CONCLUSIONS FROM THE JAMES BAY STUDY in Visual Studio .NET

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CONCLUSIONS FROM THE JAMES BAY STUDY
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the associated uncertainty can be a signi cant contributor to the overall uncertainty. Since bias is often ignored in theoretical treatments of analytical procedures and it is dif cult to quantify, the engineer must often rely on judgment to establish its contribution. The strength of the reliability analysis is not that one can get a better estimate of each of these uncertainties but that one can deal with them explicitly and coherently. Uncertainties in soil properties yield a lower bound estimate of the probability of failure, not the absolute probability of failure. That requires a more elaborate probabilistic risk analysis involving fault trees or other methods of evaluating risk due to all contingencies (e.g. Whitman 1984). However, for most practical applications the calculation of relative probability of failure is suf cient for parametric analysis. A 1% chance that the whole slope will fail is different from a near certainty that one per cent of a long embankment will fail, and reliability analysis allows such a distinction.
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Analysis of the James Bay Embankments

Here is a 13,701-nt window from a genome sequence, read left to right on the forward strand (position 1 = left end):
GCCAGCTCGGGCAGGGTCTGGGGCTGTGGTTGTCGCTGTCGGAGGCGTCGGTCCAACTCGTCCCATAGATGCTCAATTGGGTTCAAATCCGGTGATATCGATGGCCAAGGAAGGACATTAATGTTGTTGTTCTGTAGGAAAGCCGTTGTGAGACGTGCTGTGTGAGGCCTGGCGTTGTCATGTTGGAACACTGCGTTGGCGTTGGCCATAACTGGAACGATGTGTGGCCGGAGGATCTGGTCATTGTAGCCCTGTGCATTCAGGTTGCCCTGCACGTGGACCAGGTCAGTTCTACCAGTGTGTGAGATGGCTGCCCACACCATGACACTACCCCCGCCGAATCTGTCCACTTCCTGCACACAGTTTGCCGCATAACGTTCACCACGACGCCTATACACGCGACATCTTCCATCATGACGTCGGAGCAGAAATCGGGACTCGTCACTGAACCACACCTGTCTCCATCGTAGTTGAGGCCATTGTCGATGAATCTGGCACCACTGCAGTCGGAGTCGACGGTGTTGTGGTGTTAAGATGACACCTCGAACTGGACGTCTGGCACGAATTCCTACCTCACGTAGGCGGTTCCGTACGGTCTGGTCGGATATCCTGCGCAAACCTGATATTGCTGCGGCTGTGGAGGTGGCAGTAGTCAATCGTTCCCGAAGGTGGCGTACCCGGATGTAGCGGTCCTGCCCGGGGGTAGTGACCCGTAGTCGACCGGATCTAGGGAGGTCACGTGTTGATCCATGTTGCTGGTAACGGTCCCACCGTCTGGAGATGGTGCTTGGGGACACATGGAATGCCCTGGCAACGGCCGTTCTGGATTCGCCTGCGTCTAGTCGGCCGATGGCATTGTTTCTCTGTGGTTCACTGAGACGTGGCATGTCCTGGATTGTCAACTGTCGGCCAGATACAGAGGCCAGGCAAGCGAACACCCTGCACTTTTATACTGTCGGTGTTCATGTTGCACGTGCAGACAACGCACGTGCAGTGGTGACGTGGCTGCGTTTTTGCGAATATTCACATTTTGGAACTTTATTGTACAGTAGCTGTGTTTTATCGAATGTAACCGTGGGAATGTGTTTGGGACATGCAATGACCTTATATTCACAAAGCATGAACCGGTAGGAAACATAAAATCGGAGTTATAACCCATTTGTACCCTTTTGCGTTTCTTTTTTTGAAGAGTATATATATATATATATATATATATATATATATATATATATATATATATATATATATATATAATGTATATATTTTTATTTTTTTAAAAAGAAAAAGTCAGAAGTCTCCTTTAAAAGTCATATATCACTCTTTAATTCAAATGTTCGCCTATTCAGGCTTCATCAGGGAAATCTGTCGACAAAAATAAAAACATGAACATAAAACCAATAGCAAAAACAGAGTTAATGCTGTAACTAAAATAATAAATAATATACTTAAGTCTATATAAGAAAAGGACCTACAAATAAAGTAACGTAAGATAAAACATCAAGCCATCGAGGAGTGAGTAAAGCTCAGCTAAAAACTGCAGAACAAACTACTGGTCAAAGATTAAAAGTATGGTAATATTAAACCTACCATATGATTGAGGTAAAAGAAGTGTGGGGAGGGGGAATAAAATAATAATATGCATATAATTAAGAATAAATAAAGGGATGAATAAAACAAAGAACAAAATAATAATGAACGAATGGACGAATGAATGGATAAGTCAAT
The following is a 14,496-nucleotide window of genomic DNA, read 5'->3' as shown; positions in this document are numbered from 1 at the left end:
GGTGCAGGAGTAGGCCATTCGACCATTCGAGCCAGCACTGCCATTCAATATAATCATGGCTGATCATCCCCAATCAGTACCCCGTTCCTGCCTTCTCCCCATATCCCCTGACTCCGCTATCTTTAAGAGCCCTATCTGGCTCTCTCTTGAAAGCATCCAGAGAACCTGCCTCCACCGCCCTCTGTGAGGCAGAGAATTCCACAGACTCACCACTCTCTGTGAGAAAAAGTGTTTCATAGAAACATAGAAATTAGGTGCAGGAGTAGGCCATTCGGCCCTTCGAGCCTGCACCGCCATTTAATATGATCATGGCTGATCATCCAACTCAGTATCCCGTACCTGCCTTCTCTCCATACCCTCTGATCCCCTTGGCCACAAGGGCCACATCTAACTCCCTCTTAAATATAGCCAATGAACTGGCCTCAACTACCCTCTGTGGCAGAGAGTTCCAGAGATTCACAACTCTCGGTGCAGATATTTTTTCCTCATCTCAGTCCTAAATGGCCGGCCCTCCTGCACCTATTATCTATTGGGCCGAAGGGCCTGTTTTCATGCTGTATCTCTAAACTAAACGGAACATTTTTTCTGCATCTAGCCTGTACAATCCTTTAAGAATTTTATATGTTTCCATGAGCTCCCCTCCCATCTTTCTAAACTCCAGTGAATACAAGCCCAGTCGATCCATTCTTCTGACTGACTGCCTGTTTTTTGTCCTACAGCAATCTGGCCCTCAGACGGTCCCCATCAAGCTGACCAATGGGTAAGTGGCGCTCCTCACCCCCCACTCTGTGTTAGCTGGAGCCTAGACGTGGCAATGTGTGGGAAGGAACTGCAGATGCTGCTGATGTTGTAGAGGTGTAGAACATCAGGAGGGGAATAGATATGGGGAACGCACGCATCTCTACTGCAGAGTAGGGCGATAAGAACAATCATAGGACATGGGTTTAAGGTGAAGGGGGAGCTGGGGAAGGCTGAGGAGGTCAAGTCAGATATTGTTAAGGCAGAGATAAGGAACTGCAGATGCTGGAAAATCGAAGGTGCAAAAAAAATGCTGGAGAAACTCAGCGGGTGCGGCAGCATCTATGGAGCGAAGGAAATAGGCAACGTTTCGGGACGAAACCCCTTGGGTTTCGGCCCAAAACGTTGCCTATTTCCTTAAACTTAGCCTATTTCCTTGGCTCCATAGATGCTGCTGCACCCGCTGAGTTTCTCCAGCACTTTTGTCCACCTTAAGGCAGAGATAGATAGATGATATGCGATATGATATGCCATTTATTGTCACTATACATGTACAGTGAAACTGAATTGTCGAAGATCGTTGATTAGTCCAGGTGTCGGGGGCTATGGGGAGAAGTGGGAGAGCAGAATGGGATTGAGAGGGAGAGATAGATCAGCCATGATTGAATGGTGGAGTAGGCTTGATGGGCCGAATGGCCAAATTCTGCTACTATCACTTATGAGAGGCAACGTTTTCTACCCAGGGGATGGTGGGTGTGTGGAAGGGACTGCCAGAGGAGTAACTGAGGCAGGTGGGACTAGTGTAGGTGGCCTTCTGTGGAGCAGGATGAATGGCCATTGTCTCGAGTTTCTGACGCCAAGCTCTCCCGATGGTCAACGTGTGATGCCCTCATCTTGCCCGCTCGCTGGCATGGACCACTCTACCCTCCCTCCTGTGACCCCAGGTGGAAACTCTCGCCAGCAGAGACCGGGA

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The analysis of the James Bay embankments illustrates a multi-step procedure for evaluating the reliability index. Once the uncertainties in the soil properties, geometry, loads, and other contributing factors have been established, it is necessary to propagate their effects through the stability analysis. Equation (14.2) provides one way to do so. The FOSM approach is a powerful approximate method to deal with the calculations. The Taylor series combined with a divided difference approximation to the derivatives has proven effective. In the analysis, the effects of both spatial and systematic uncertainty are considered. The averaging effect tends to reduce greatly the contribution of the spatial uncertainty. In the case of the multi-stage construction spatial uncertainty contributes so little that it could almost be ignored without affecting the results. The small embankment with a short failure surface has a large uncertainty in F due to spatial variation in undrained strength. This means that several small failures along the length of the embankment are likely. The multi-stage embankment with a long failure surface has almost all the uncertainty in systematic error, which leads to a small probability of failure along a long section of the embankment. When the autocorrelation distance is not known, the analysis can at least give point estimates of the reliability index without providing information on the length of embankment likely to fail. The example also illustrates the contribution of model error, and the dif culty in determining the magnitude of such bias effects. However the solution is carried out, it is important to deal rationally with the spatial variability of the parameters. In particular, the averaging effect on variations that are due to inherent spatial scatter and are not systematic must be accounted for, or the resulting probabilities of failure will be too high. The technique used here is one appropriate method.